How tough is it to counter-program against summer reruns, anyway? CNN’s coverage of the second Democratic presidential debate managed to improve in the second round, but viewership still fell far short of the first debate’s second round on NBC. The Hollywood Reporter gave it an optimistic spin, but millions of viewers from v1.2 took a pass:

The second half of CNN’s Democratic primary debate scored better ratings than the first, rising by double digits in the early numbers.

Wednesday’s coverage drew a combined 8.7 household rating in metered markets on CNN and CNN International, up about 19 percent from a preliminary 7.3 for Tuesday’s telecast. Each night featured 10 candidates in the crowded field of Democratic presidential hopefuls.

Tuesday’s debate ended up with 8.69 million viewers. Should the gains in Wednesday’s early ratings carry through to the finals, CNN will likely end up with about 10 million viewers (more complete figures will be available later in the day).

Just how impressive was the one-night gain, though? Despite attempting to distribute the candidates more equally the second time around, the DNC ended up with a similar problem as the first debate. The Joe Biden-Kamala Harris grudge match was the big draw, followed by the Biden-Cory Booker match. Since Biden is by far the most popular candidate in the 20-plus field, it stands to reason that more people would tune in to see him take on nine of the other candidates no matter how the DNC matched him up anyway. A double-digit gain would have been predictable; it would have been a bigger story had it not occurred.

Even with the gain, though, last night’s ratings fell far short of either night from the first debate. To remind everyone, the NBC debate drew 15.3 million viewers for the first round and 18.1 million for the second round. CNN’s debate barely beat NBC’s round two put together. If the numbers hold up, Democrats will have lost around 40% of their Round Two audience over the course of a month.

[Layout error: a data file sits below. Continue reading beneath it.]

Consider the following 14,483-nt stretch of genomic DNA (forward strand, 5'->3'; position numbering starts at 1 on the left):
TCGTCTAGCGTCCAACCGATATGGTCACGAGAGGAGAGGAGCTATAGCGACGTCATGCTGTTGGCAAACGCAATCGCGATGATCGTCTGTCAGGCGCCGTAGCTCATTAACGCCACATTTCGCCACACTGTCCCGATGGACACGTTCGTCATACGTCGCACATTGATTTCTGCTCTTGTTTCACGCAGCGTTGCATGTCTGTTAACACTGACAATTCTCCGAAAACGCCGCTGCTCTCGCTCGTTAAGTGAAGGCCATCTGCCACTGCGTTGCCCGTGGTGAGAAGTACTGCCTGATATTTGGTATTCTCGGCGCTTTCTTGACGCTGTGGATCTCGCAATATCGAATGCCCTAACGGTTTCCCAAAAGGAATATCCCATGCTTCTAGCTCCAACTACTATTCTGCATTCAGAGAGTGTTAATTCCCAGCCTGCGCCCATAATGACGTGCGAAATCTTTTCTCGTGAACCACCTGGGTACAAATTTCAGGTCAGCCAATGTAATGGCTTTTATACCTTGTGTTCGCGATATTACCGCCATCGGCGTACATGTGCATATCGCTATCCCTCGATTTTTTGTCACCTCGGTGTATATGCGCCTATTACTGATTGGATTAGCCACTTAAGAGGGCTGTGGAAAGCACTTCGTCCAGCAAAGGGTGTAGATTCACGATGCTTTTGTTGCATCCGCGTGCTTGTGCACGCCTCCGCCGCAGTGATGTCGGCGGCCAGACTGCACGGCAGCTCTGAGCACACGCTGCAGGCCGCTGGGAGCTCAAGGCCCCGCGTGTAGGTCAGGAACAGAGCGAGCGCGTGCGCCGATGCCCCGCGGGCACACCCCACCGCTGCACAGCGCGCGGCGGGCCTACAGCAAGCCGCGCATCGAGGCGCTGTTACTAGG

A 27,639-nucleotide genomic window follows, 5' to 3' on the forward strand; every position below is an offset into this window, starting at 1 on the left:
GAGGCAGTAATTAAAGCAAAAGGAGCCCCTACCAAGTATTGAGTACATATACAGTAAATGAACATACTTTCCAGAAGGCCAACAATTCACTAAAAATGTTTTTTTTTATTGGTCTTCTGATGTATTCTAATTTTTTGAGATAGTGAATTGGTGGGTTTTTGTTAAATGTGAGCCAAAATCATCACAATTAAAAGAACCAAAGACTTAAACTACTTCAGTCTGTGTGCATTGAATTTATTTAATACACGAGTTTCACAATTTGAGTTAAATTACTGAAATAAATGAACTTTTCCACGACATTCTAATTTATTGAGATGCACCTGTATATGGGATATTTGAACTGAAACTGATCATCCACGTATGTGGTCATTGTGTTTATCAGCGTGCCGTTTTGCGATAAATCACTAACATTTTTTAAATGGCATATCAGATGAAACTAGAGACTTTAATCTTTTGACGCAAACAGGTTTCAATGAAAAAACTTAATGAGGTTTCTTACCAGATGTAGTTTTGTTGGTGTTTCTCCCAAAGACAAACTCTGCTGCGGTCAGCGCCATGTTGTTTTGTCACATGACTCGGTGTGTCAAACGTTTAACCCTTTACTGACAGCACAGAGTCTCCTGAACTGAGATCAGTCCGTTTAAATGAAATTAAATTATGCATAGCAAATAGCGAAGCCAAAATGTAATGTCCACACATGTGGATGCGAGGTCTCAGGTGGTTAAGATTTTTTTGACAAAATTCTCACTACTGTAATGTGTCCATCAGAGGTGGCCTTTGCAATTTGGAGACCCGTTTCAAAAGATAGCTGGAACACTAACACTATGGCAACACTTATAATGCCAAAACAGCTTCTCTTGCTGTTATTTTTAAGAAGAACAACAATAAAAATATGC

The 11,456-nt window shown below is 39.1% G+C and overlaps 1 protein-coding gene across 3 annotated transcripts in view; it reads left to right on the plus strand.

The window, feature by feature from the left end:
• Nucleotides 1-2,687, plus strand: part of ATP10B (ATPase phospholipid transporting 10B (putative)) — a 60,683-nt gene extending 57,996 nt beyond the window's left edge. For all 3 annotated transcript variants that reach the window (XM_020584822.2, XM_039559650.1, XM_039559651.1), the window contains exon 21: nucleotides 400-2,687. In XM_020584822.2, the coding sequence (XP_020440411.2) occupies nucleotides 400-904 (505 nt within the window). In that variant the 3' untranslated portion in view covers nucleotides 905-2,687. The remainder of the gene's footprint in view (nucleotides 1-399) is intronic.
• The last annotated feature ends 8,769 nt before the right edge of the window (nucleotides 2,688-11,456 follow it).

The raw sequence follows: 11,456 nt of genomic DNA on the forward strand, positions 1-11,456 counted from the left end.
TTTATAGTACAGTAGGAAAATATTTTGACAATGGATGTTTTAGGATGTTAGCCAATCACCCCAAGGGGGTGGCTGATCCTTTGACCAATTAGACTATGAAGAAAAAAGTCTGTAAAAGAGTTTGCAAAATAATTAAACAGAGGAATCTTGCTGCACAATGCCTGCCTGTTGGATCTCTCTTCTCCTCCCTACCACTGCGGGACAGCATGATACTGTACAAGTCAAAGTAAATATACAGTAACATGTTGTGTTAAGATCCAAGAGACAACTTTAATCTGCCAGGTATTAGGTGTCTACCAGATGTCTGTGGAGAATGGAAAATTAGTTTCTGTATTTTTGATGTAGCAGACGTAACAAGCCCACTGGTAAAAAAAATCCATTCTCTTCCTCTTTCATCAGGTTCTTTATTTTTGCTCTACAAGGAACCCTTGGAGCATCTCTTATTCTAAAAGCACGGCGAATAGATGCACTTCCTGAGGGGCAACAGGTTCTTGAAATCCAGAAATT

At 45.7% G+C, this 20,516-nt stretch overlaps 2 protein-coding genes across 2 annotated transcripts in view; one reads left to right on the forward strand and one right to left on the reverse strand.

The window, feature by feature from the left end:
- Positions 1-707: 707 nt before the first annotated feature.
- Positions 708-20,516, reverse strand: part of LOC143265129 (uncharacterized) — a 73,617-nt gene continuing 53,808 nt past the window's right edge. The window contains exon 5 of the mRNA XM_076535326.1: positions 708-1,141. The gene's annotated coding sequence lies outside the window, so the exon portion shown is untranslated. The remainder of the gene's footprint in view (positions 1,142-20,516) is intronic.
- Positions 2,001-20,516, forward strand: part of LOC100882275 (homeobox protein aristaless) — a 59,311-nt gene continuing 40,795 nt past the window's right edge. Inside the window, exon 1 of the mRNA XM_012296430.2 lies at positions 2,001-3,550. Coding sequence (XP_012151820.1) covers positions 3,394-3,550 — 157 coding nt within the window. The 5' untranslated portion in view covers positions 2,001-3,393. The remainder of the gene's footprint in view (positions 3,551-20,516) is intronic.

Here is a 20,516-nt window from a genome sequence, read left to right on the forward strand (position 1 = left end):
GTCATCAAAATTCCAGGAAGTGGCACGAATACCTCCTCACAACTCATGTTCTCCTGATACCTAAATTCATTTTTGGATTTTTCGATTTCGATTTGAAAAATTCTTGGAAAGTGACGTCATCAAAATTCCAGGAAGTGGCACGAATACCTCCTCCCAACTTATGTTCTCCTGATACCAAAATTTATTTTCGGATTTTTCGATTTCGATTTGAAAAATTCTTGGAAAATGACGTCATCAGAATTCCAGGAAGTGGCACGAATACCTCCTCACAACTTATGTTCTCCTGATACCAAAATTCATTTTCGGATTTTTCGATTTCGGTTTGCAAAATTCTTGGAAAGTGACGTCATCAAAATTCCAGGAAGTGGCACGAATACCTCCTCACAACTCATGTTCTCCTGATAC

The numbers themselves aren’t bad on their own, but such a sharp decline in interest should worry the DNC. So what’s the problem? Jim Geraghty thinks it might be the format:

There are no good formats for ten-candidate debates, only less bad ones. If you want to have a better quality of debate, the DNC has to tell more candidates something they will hate hearing: “You’re just not popular or important enough to participate in our prime-time debates.”

Yes, 60 seconds is an extremely short period of time to explain any policy, decision, or idea. But the short time limits are there because otherwise the last candidate to get a question won’t speak for the first half-hour or so. In the first debate on MSNBC, Marianne Williamson didn’t speak for the first 30 minutes. Even with a seemingly reasonable two-minute limit, if the moderators try to spread around the question evenly, about twenty to twenty-five minutes will pass in between answers from any individual candidate. (Nine candidates, two minutes each for answers, plus time for questions and applause. And this is separate from commercial breaks!)

Pick your poison: short time limits for answers, or having candidates standing around waiting for nearly a half hour to say anything.

On the other hand, it might also be the content. The sharp-leftward lurch by most of the candidates on stage from the previous Democratic status quo could be turning off viewers. Or it could be a combination of both, since this format incentivizes shock over substance that results in nothing more than the same old campaign sound bites that viewers can hear from the candidates nearly anywhere else.

Whatever the problem is with viewer interest, the DNC had better figure it out fast before it translates into voter disinterest. The numbers aren’t terrible at the moment by any stretch, but the trend certainly looks worrisome … although, as Harvey writes at IMAO, it could be worse.